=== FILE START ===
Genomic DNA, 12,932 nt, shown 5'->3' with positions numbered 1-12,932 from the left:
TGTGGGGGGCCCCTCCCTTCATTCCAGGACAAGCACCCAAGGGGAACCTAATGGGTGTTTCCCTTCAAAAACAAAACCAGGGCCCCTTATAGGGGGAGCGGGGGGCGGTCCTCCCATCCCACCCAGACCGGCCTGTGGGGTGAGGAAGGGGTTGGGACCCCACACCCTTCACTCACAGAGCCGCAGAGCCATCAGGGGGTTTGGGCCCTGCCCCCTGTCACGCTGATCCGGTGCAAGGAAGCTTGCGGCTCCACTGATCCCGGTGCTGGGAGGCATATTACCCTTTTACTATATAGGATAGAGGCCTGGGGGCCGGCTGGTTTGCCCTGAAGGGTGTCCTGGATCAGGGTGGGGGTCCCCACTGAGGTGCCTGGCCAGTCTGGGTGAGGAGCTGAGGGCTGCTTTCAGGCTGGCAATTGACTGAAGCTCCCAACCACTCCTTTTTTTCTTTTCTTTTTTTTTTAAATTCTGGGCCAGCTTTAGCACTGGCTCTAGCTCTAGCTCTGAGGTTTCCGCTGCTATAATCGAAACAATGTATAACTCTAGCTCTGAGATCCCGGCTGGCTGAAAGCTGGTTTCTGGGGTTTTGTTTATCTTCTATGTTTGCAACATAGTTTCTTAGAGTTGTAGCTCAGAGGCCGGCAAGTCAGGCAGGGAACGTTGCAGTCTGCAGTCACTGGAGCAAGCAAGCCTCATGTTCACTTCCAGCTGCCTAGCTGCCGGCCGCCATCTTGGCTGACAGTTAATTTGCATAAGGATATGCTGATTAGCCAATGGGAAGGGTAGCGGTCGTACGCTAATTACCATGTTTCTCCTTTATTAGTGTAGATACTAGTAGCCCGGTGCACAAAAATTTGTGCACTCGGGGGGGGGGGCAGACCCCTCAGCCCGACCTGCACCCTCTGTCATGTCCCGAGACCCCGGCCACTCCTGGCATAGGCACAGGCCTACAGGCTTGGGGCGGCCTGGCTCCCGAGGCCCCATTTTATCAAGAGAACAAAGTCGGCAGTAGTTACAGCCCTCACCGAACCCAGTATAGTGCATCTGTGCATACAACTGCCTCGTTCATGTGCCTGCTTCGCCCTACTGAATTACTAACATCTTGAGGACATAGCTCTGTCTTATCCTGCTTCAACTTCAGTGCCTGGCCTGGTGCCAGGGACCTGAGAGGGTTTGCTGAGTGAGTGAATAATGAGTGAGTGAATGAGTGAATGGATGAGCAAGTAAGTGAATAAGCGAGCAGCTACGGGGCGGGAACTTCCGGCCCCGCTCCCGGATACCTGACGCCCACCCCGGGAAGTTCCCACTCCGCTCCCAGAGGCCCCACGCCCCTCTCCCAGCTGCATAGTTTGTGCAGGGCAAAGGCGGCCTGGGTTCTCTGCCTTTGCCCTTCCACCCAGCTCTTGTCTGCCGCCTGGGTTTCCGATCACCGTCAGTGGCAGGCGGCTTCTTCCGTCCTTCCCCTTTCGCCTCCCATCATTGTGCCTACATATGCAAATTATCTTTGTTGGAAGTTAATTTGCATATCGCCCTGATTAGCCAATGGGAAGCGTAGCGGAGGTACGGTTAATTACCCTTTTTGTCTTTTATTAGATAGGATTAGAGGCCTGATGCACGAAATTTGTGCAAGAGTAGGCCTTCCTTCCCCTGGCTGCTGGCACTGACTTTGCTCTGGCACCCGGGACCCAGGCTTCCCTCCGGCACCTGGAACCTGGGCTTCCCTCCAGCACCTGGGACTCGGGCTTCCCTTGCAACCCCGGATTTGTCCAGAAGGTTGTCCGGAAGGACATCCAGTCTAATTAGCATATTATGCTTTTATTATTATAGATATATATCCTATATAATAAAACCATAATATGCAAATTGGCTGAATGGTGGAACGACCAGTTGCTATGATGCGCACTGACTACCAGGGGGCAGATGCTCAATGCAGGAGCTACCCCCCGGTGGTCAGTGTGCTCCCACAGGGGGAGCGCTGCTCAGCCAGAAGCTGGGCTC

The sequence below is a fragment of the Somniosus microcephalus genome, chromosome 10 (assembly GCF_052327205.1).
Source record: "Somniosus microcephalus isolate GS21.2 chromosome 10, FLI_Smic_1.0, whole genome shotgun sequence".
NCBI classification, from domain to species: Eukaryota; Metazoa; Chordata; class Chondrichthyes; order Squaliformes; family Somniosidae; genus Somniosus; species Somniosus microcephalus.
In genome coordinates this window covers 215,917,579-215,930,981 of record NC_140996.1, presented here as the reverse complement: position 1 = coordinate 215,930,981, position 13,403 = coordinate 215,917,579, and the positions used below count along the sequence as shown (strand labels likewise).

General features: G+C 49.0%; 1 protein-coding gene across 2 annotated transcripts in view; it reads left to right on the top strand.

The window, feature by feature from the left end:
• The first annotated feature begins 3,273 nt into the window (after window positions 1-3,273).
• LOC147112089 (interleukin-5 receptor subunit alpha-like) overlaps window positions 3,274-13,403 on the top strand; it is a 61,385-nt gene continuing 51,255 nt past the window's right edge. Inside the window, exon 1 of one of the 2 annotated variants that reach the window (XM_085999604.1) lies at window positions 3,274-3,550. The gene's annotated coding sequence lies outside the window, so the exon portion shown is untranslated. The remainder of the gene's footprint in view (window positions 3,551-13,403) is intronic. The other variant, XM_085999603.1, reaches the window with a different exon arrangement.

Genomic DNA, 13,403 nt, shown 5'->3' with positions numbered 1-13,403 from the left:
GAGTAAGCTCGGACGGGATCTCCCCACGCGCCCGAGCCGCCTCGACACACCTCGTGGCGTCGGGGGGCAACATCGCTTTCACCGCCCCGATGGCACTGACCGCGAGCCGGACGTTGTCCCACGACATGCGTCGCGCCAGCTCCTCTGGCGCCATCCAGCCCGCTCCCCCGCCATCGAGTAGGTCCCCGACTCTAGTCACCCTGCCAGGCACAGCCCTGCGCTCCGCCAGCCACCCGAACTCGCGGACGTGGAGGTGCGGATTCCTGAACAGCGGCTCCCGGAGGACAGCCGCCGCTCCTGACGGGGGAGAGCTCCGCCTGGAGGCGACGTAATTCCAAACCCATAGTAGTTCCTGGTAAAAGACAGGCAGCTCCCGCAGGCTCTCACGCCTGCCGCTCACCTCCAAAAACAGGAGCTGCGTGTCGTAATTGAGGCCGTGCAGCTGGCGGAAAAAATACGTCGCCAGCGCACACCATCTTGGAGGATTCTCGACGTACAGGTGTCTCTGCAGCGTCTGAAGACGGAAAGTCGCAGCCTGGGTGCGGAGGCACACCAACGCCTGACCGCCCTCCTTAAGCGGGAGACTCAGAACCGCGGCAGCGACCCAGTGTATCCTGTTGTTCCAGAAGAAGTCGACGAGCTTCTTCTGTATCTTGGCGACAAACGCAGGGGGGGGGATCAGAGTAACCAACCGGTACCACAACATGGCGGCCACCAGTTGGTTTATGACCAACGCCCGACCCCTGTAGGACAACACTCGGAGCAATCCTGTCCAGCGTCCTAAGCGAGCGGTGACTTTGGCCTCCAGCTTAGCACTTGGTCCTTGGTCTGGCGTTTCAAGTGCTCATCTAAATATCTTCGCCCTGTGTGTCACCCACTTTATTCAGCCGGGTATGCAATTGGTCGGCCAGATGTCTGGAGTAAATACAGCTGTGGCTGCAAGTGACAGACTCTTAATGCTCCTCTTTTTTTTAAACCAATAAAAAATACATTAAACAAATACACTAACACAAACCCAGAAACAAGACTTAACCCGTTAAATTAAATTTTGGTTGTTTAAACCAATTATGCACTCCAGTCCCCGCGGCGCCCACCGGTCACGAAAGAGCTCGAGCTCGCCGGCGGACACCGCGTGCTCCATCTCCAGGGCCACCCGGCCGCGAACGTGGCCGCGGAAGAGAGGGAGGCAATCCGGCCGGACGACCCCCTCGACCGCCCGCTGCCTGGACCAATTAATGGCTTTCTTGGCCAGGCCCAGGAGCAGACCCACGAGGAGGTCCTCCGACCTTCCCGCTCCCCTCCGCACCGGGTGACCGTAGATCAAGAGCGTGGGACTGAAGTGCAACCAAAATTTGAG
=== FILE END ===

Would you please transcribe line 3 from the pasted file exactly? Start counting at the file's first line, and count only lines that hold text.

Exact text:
The sequence below is a fragment of the Somniosus microcephalus genome, chromosome 10 (assembly GCF_052327205.1).